Intel has unveiled an improved wireless card it claims will allow notebook PC users to share five times the data at twice the range of their current 802.11a/g cards.
Intel's Next-Gen Wireless-N network connection is an embedded network adaptor card that uses the IEEE 802.11 Draft-N standard, and also operates with previous a, b, and g standards.
By announcing, Intel is jumping ahead of IEEE's final adoption of the 802.11n standard, expected later this quarter. Intel is also scooping its own launch of ‘Santa Rosa’, a product that will improve the popular Centrino and Centrino Duo platforms by updating the processor, chipset, graphics and wireless card.
Intel decided to launch the card early to support notebook users who want more bandwidth to download music files and high-definition video, as well as simple email and web pages, said Dave Hofer, director of wireless marketing for Intel's mobile platforms group.
Another reason Intel pushed the card to market was that Intel chief executive Paul Otellini has cited Santa Rosa as one of the technologies he is banking on to make his company more profitable in 2007. Intel has reported a string of disappointing quarterly earnings reports, including the most recent on January 16, when the company listed profits down 39 percent from its mark last year.
To meet the needs of high-bandwidth applications like Voip (voice over Internet Protocol) and digital media adaptors, Intel had to improve the four vectors of mobility it had first defined in 2003 with the original Centrino platform, Hofer said. The Wireless-N card helps to improve a notebook's battery life, performance, small form factor and wireless connectivity.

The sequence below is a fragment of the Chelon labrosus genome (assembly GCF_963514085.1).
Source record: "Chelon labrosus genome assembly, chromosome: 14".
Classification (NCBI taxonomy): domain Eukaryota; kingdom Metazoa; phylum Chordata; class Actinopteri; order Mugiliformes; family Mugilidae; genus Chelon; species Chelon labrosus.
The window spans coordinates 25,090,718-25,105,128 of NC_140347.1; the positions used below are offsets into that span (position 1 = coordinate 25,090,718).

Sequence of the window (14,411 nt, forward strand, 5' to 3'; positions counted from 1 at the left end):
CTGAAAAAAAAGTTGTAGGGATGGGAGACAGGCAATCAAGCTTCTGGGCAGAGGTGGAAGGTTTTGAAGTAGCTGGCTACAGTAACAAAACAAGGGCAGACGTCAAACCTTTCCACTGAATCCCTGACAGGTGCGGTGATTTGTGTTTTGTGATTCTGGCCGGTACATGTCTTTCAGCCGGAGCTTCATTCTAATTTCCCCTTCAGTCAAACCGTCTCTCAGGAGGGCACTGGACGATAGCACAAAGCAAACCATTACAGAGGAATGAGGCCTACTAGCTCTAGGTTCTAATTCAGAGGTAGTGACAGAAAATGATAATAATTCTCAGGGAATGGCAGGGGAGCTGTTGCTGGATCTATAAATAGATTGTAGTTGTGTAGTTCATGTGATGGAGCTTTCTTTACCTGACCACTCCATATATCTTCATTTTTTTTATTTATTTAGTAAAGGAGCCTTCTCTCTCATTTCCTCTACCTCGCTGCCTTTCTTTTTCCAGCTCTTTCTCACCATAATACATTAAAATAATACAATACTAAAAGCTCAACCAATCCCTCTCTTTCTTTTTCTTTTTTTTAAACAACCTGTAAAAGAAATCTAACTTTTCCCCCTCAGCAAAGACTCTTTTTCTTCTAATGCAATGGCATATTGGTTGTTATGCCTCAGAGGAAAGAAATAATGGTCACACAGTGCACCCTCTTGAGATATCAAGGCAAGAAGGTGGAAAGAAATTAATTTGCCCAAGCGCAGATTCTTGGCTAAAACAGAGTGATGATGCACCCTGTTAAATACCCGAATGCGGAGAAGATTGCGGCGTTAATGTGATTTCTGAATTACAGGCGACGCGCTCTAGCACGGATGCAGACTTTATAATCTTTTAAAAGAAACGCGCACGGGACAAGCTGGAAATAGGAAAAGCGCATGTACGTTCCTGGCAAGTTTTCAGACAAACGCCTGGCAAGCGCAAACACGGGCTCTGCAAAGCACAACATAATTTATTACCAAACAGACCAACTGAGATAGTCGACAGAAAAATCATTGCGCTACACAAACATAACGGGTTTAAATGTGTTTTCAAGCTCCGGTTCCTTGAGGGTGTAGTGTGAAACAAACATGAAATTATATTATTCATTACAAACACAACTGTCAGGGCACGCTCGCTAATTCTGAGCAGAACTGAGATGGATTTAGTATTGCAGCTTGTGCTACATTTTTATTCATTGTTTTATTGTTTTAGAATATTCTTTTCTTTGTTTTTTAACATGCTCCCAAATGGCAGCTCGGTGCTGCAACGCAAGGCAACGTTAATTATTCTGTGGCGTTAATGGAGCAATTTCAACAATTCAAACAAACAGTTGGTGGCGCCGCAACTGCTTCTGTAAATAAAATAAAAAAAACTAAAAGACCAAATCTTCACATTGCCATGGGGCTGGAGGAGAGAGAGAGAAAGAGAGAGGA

Intel expects the Wireless-N card to be popular today with consumers, as many business users wait for the full Santa Rosa upgrade, he said.
To keep home users happy, Intel ensured that the new card would not interfere with the busy wireless environment in a modern house, including cordless phones, microwave ovens and baby monitors, he said.
The new card boosts wireless bandwidth by using two input and output streams instead of one. The design enables the card to support MPEG-2 video signals by sustaining a 19Mbps (bits per second) data stream at a range of 68 metres, Hofer claimed.
The new card will hit markets quickly. Notebook vendors including Acer, AsusTek, Gateway and Toshiba will begin selling the card by the end of January, built into computers using Microsoft new Windows Vista OS. Other vendors including Dell and HP are expected to follow suit during the first half of 2007 when they launch notebooks with the entire "Santa Rosa" platform. Details of when the technology will be available in the UK were not announced.
The Next-Gen Wireless-N card, code-named ‘Kedron’, needs an improved wireless access point to work. To help shoppers find one, Intel also announced a ‘Connect with Centrino’ brand sticker that will be visible on retail store shelves to mark products from wireless vendors including Asus, Belkin, Buffalo, D-Link and Netgear.